Acrolein and Adult Asthma in a Nationally Representative Sample of the United States
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Acrolein and Adult Asthma in a Nationally Representative Sample of the United States

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Acrolein is an air toxic with high potency as a respiratory irritant. There is strikingly little epidemiology available for acrolein although US EPA estimates that acrolein is responsible for about 75 percent of non-cancer respiratory health effects attributable to air toxics in the United States, based on the Agency's 2005 National-Scale Air Toxics Assessment (NATA). We addressed this data gap by geographically linking 2005 NATA acrolein exposure estimates at the census tract with residences of participants in the National Health Interview Survey (NHIS) for 2000-2009 (n = 216,371). The NHIS monitors the health of the civilian, non-institutionalized population of the United States through a comprehensive interview of a nationally representative sample of households. The health outcome was self-reported asthma attack in the previous 12 months among adults 18 years and older. In the highest quintile of acrolein exposure (>0.055 ug/m3), there was a borderline statistically significant increase in asthma attack prevalence (pOR [95% CI]= 1.11 [1.00:1.23]), controlling for smoking, sex, age, education, race, poverty, insurance, access to care, urban/rural residence, and survey year. Stratifying the analysis by urban and rural residence, exposure to the highest quintile of acrolein concentration in urban areas was borderline statistically significant (1.13 [1.00:1.29]), while in rural areas it was not (1.08 [0.80:1.44]).

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Acrolein and Adult Asthma in a Nationally Representative Sample of the United States

  1. 1. Acrolein and Adult Asthma in a NationallyRepresentative Sample of the United States B. Rey de Castro, Sc.D. Statistician before the International Society of Exposure Science Baltimore, MD October 24, 2011 National Center for Health Statistics Office of Analysis & Epidemiology, Special Projects Branch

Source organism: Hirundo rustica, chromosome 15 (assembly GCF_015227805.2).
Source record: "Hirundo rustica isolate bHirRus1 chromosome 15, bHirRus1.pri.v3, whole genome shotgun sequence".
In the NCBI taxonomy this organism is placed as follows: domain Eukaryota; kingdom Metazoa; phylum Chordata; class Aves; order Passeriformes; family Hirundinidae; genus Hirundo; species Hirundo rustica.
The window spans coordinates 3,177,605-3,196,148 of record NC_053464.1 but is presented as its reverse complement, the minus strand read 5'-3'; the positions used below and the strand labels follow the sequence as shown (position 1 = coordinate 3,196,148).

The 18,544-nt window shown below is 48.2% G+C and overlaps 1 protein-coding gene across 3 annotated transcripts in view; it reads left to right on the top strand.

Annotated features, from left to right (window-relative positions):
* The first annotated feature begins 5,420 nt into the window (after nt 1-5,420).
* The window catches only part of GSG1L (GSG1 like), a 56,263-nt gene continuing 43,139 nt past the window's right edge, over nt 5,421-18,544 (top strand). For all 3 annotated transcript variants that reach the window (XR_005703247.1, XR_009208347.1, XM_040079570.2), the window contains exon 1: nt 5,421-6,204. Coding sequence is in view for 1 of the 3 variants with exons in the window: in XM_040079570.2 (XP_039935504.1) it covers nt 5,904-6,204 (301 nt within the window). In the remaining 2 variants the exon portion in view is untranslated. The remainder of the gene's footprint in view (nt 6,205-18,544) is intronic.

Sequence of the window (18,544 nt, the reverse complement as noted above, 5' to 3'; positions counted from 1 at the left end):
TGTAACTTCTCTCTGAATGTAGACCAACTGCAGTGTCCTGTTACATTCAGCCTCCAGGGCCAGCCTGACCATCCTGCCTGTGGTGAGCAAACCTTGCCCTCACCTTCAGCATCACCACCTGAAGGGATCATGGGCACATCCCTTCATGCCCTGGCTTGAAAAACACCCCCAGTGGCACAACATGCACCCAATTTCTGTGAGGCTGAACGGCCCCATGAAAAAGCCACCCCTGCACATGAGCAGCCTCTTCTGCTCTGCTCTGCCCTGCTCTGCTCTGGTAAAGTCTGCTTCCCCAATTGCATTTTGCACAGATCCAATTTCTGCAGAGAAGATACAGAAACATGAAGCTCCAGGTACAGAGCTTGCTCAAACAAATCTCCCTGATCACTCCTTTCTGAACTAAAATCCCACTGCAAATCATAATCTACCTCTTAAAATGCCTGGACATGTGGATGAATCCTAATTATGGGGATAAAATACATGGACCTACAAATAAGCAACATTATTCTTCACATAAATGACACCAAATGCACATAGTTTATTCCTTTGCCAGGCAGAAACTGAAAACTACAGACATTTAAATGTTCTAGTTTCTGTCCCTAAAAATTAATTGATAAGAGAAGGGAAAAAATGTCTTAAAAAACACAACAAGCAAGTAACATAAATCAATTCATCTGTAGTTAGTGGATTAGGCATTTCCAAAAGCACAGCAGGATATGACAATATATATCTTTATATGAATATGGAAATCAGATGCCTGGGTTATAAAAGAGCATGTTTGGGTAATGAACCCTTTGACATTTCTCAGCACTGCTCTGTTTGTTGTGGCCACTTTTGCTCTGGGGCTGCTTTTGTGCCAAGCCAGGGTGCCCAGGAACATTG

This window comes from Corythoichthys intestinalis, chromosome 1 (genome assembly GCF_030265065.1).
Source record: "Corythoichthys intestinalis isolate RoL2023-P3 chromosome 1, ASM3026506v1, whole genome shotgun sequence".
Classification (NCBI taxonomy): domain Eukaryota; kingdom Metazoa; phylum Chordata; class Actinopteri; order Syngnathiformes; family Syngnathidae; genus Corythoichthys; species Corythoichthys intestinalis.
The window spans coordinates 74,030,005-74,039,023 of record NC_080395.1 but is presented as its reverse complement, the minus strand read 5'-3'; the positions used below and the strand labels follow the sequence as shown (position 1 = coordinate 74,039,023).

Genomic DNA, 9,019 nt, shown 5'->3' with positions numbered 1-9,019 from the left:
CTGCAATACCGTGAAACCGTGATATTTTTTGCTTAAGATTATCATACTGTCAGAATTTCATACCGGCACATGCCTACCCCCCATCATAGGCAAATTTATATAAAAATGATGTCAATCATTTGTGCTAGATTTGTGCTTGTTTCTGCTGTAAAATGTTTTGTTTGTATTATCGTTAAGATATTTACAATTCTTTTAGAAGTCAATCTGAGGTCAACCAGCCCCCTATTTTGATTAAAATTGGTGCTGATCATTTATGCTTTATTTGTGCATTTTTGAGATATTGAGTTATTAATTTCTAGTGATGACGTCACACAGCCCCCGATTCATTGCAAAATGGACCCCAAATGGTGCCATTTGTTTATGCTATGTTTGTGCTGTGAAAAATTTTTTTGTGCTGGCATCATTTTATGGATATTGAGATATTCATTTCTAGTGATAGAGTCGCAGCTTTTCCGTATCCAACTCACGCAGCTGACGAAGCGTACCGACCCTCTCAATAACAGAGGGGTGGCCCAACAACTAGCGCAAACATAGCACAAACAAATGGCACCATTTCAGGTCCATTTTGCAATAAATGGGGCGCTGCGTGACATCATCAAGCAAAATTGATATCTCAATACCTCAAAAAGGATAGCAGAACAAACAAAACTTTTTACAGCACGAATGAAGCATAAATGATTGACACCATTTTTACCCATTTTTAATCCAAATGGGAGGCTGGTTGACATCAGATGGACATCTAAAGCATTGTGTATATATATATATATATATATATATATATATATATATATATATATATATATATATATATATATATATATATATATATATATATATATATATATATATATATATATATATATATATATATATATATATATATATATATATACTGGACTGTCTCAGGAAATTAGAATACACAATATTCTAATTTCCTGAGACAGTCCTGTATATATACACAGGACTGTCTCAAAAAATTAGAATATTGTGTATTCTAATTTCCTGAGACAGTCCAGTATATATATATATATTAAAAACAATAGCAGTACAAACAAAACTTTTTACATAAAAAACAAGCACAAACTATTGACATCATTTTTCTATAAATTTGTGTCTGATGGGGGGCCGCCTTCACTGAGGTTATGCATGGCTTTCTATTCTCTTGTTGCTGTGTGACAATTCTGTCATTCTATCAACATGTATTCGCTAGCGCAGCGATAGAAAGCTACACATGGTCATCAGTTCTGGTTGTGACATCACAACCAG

2. 2. Acrolein Aldehyde Hazardous Air Pollutant subject to Clean Air Act
  3. 3. Ubiquitous Combustion  Tobacco  Mobile sources, especially diesel  Airports  Wood heating & forest fires  Industrial boilers Indoor air pollutant  Cooking  Smoking
  4. 4. Ubiquitous Largest industrial uses  Synthesis of acrylic acid  Biocide Two biggest emitting facilities in Alvin and Diboll, TX Next 8 biggest: IL, VA, NE, IA, WI, KS Top 10 responsible for 90 percent of TRI emissions.
  5. 5. 2005 TRI: Acrolein
  6. 6. Exposure Inhalation  Combustion by-products  Cigarette smoke  Cooking smoke Food  Heating carbohydrates, lipids, certain amino acids Formed physiologically  Oxidative stress  Polyamine metabolism
  7. 7. Highly Potent Irritant Acute and chronic (non-cancer) effects Respiratory congestion Eye, nose, throat Skin Especially sensitive  Asthmatics  Allergy sufferers
  8. 8. Regulatory Ambient Exposure Levels LC50 750 1000 100Log10 Ambient Acrolein Concentration [mg/m3] NIOSH IDLH 10 4.6 LOAEL NIOSH STEL 0.9 0.8 OSHA PEL ACGIH Ceiling 1 NIOSH REL EPA AEGL2 8h 0.25 0.23 EPA AEGL1 8h 0.1 0.07 0.01 0.001 0.0001 RfC 0.00002 0.00001 1 2 3 4 5 6 7 8
  9. 9. Ambient Measurement Very Difficult Highly reactive Ambient formation  Even within samplers Sensitive to  Sampler preparation  Sampler type  Time elapsed from preparation to analysis Inter-laboratory variability in analysis
  10. 10. Current Ambient Methods US EPA  TO-11a: canister sampler  TO-15: cartridge sampler  TO-15 superseding TO-11a  Resolution: hours — days  TO-15a still problematic  Subject of ongoing improvement research Near real-time monitor  Recently developed  Quantum cascade laser IR absorption
  11. 11. Therefore, no epidemiologicresearch on acrolein
  12. 12. Alternative 1: Exposure Biomarkers Urine Mercapturic acid metabolites Analytical methods recently developed at CDC  Poster here at ISES 2011: Abstract 1120986  By Udeni Alwis, Sc.D. uAlwis@cdc.gov Not the subject of this talk
  13. 13. Alternative 2: Modeled Exposure US EPA National-Scale Air Toxics Assessment 2005 Nationwide estimate of chronic inhalation exposure  Census tract resolution Hazardous air pollutants & diesel particulate matter Diesel particulate matter Cancer and non-cancer health effects
  14. 14. NATA 2005 EPA says:  Acrolein responsible for ―about 75 percent of the nationwide average non-cancer hazard‖ Remarkable for air toxic with no epidemiology
  15. 15. Now that we haveexposure estimates,what if we could gethealth effects data?
  16. 16. Nationwide Health Effects National Health Interview Survey 2000 — 2009 Content  Health conditions and behaviors  Access to health services Representative sample of  United States , nationwide  Non-institutionalized  Civilian Cross-sectional prevalence
  17. 17. National Health Interview Survey Interview  Face to face  Computer-aided Data  N ~ 40,000 households (~87,000 individuals) annually  Initiated in 1957
  18. 18. Multistage Population Sampling